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August 2010
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October 2010

Kenny Wayne Shepherd: Live! In Chicago


Kenny Wayne Shepherd has a new  "Live! In Chicago CD from Chicago's House of Blues.  This was recorded as part of the "10 Days Out" tour and features blues legends Hubert Sumlin, Willie "Big Eyes" Smith along side Shepherd's band.  The CD will be out September 28 and is available for pre-order on Amazon.

I've been listening to a pre-release version and it's a great live CD.  There's a wide range  of styles on the album.  There's old style Louisiana blues, slow blues, and more. Noah Hunt's vocals are smooth and powerful as ever and Shepherd just rips it up in his solos with the passion and precision he's known for.  

Shepherd and his band are on the road touring the US and Canada with with shows in Ohio, Washington, Chicago, New York, Boston, Montreal, Quebec,Toronto and beyond.

Last Chance: ~50 Vintage 78 RPM records

My wife uncovered a stash of vintage records, mostly 78 RPM oldies on Columbia, Capitol, Decca, RCA, Mercury, King, Coral, Dana, Blue Jay etc, with a couple of long play 33 1/3s that her parents had many years ago.  I hate like heck to see these go into the dustbin, so if there's any record collectors out there who wan these, make me an offer via craigslist, email or twitter in the next couple of days.  These records are old, fragile and generally in good but not fine shape.  They are heavy, fragile and without sleeves, so local pickup only in the greater San Francisco Bay area, e.g. Santa Cruz, San Jose, Santa Clara, San Mateo, possibly East Bay.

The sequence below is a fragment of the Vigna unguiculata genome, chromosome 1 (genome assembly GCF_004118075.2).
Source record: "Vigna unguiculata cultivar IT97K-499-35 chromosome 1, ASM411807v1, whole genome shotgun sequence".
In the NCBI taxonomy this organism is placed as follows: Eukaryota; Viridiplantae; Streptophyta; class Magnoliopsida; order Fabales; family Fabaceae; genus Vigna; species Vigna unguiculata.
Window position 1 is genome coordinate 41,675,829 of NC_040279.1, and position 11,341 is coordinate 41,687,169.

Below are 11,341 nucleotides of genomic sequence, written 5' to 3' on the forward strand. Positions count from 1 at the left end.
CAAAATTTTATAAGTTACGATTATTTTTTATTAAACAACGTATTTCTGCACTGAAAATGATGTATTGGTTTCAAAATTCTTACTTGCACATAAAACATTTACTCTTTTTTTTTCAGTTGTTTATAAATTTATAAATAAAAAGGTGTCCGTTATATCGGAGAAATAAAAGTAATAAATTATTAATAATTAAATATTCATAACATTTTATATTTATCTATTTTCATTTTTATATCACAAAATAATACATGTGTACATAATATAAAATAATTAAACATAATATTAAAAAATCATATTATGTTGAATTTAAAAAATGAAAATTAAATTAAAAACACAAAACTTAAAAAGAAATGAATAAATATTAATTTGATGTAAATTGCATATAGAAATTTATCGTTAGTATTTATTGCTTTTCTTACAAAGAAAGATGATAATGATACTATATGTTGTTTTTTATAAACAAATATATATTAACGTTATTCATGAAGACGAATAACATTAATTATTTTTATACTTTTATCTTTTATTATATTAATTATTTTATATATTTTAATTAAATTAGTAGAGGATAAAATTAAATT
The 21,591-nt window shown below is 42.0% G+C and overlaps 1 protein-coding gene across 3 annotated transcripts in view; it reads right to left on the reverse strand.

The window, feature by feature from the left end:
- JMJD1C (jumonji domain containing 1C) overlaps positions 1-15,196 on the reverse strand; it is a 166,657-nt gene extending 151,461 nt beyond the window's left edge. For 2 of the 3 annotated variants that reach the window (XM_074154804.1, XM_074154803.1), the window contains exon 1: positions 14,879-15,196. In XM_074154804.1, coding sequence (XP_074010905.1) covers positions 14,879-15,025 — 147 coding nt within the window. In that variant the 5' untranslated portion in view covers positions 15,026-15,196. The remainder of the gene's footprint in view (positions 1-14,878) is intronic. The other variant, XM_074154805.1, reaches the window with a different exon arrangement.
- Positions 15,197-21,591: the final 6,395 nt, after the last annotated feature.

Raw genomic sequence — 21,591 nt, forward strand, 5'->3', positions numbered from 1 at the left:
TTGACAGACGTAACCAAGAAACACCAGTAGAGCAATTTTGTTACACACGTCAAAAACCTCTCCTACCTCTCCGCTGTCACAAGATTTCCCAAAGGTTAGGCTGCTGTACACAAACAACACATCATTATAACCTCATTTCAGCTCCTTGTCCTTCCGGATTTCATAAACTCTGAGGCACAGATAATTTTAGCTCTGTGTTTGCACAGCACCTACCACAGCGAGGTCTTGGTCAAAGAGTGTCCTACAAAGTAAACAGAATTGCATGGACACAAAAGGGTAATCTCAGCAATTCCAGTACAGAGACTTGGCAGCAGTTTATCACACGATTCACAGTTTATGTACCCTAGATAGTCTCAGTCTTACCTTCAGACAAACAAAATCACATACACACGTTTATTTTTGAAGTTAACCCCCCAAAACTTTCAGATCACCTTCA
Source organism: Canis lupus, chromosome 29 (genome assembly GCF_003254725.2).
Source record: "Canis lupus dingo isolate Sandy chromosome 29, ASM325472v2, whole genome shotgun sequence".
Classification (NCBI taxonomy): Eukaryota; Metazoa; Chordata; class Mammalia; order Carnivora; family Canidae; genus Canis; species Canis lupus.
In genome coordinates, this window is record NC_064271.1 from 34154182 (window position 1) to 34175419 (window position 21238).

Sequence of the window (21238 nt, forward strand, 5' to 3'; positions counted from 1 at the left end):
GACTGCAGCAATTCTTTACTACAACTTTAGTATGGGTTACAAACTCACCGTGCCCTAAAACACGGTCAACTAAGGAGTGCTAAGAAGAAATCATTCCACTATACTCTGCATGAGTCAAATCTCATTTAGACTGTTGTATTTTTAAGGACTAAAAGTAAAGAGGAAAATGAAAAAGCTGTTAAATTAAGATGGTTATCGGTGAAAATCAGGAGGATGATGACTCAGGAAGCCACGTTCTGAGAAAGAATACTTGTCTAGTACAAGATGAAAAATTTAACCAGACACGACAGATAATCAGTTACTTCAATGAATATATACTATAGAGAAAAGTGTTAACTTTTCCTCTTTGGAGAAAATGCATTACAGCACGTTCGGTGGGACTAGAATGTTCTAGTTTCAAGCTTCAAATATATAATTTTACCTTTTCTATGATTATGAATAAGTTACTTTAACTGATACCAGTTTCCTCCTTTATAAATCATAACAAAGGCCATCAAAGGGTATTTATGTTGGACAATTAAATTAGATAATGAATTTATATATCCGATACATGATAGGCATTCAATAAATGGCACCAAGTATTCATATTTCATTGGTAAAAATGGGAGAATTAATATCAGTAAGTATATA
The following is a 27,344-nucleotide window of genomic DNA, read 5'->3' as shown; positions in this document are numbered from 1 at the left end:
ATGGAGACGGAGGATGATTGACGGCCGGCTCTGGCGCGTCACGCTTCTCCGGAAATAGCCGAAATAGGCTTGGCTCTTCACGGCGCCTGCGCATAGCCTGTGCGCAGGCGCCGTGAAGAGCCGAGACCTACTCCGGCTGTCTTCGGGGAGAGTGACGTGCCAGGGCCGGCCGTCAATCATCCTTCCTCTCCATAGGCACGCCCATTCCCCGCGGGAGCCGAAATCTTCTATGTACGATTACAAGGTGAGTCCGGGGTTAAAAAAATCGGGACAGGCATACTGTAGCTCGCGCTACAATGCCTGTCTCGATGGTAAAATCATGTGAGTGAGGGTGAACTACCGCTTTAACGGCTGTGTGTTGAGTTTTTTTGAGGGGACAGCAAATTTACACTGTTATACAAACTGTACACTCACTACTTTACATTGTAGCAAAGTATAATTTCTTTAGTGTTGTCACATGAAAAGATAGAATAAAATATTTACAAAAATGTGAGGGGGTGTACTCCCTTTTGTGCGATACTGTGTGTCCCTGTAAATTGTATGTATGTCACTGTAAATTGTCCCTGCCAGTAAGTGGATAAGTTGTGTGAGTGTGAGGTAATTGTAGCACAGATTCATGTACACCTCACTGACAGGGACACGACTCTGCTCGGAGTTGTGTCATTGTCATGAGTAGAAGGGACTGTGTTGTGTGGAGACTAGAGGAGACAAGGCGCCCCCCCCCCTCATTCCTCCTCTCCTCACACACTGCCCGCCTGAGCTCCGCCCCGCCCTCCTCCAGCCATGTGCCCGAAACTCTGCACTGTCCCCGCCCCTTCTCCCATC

Among the titles:

  • Bill Haley - Razzle Dazzle / Two Hound Dogs
  • Les Paul - Jazz Me Blues / Just One More Chance, Chicken Reel / Mockin' Bird Hill
  • Andrews Sisters - I See, I See
  • Nelson Riddle - Robin Hood
  • Continental 5 - Marianna
  • Eddie Arnold - Take Me in Your Arms
  • Boyd Bennett - Seventeen
  • Joe Fingers Carr - Ivory Rag
  • Frankie Castro - Steamboat
  • Frankie Laine - Jealousy, Waiting at the End of the Road
  • Mills Brothers - Nevertheless
  • Patti Page - Every day
  • Perry Como - Hoop Dee Doo
  • Bing Crosby - Have I Told You Lately That I Love You?
  • Doris Day - Canadian Capers
  • Vic Damone - Son of a Sailor
  • Les Brown - Sentimental Journey
  • A dozen Polka 78s including Payday Polka, Hey Hey Polka, Metro Polka, Holka Polka, Party Polka, Polka Town, and assorted Frankie Yankovic and his Yanks records.  (Yes, they're related.)  

Ok, so my wife's parents weren't rockers.  But still, this grab bag of records might be meaningful to a collector.  If there are no good offers, we'll frame a couple and then melt the rest.  But I hate to think of doing that.  I will also post these on Craigslist, so if you want them, let me know. 

Contact me via email with your offer (link in the upper right of this post) or twitter @ZUrlocker or a comment below.  Happy to swap for vintage Infocom games, Dennis Wheatley crime dossiers (original or early 80s reprints) or whatever cash you think this is worth.

First Live Gig